Look down fair moon and bathe this scene, Pour softly down night’s nimbus floods on faces ghastly, swollen, purple, On the dead on their backs with arms toss’d wide, Pour down your unstinted nimbus sacred moon.
One hot afternoon in July of 1965, Jim Larkin and his wife JoAnn were slowly paddling their small green boat upstream on the Styx River that drains the northwestern corner of the Florida panhandle. Having spent the several hours around noon lazily fishing in a favorite spot, half a mile downriver from their blueberry farm, they were bringing back enough bream for themselves and half the town of Babylon besides. Jim’s widowed mother, Evelyn Larkin, was back at the farm, taking care of their son Jerry, eight years old, and their infant daughter Margaret, born only the year before.
JoAnn Larkin, who had pale skin and dark red hair, and always wore dark red lipstick and matching nail polish even when she was working in the patch, had already started to clean the fish, and was idly scraping scales back into the water. Her husband, Evelyn Larkin’s only child, paddled slowly, and kept his face turned away from the sun. He had to be careful about burn, and considered that it was a sore trial for a farmer and his wife to have fair skin.
“What’s that?” JoAnn said curiously, and pointed at something in the water, twenty feet away.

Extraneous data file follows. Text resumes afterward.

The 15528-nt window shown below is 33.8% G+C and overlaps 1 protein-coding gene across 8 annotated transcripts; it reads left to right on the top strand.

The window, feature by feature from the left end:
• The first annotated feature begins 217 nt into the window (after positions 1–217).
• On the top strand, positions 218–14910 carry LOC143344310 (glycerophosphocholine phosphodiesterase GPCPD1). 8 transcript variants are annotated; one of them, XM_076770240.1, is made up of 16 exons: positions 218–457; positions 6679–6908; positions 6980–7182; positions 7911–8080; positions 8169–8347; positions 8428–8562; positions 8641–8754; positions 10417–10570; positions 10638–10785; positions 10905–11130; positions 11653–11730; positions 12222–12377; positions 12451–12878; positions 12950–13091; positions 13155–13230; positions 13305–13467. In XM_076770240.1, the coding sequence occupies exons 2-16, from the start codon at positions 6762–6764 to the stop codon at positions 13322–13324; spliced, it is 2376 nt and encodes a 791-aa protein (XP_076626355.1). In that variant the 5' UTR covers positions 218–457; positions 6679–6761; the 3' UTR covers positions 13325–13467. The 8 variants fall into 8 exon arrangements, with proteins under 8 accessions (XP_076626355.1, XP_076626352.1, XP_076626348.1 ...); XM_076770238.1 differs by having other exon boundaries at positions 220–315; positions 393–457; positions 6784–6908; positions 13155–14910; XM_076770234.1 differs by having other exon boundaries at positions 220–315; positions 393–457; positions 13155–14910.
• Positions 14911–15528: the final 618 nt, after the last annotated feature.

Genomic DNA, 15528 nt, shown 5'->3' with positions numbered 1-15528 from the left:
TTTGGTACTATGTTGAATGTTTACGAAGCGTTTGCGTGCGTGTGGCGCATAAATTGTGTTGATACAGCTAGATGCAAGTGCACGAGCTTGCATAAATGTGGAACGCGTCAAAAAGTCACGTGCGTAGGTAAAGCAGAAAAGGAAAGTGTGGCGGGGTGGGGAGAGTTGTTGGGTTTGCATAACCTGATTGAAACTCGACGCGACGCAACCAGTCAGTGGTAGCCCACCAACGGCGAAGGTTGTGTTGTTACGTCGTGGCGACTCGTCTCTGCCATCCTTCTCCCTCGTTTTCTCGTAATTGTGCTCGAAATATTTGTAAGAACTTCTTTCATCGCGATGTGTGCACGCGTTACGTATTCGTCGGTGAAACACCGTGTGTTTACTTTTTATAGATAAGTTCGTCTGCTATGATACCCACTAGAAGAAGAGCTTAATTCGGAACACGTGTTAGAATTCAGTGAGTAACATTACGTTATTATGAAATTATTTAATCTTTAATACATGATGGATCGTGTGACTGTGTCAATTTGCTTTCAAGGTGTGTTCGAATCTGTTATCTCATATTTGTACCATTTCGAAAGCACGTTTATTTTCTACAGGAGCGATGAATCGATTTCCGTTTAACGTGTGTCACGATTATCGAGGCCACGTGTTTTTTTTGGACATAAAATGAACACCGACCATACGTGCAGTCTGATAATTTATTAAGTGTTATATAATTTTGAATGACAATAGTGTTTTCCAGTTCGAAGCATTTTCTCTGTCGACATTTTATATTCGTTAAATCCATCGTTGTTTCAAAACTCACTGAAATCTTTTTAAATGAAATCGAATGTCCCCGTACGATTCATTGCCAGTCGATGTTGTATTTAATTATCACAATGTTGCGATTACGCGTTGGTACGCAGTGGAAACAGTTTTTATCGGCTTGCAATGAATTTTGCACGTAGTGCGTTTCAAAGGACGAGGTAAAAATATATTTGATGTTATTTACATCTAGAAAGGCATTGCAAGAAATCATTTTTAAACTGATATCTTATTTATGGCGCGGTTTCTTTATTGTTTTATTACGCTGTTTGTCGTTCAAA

“It’s a croker sack,” Jim Larkin replied, and turned the boat a little so that they would come nearer it.
“It’s not one of ours, is it?” she said.
“I don’t think it’s one of ours. Who’d be throwing our croker sacks in the river?”
“I don’t know. We ought to take it back. Good croker sacks are getting harder to come by every day. Looks dry. Must have just fell in from somewhere.”
JoAnn leaned over the prow, and snared the sack. She swung it over the side of the boat, and set it between herself and her husband. The string that held the top together had already come loose in the water, and the sack fell open in her hands. With dampened rattles, five snakes slithered out over the lip of the burlap.
The man and woman drew back in fear, pushing frantically against the rattlesnakes with their feet. Each was bitten several times, and probably would have suffered more had not their thrashing panic overturned the small boat.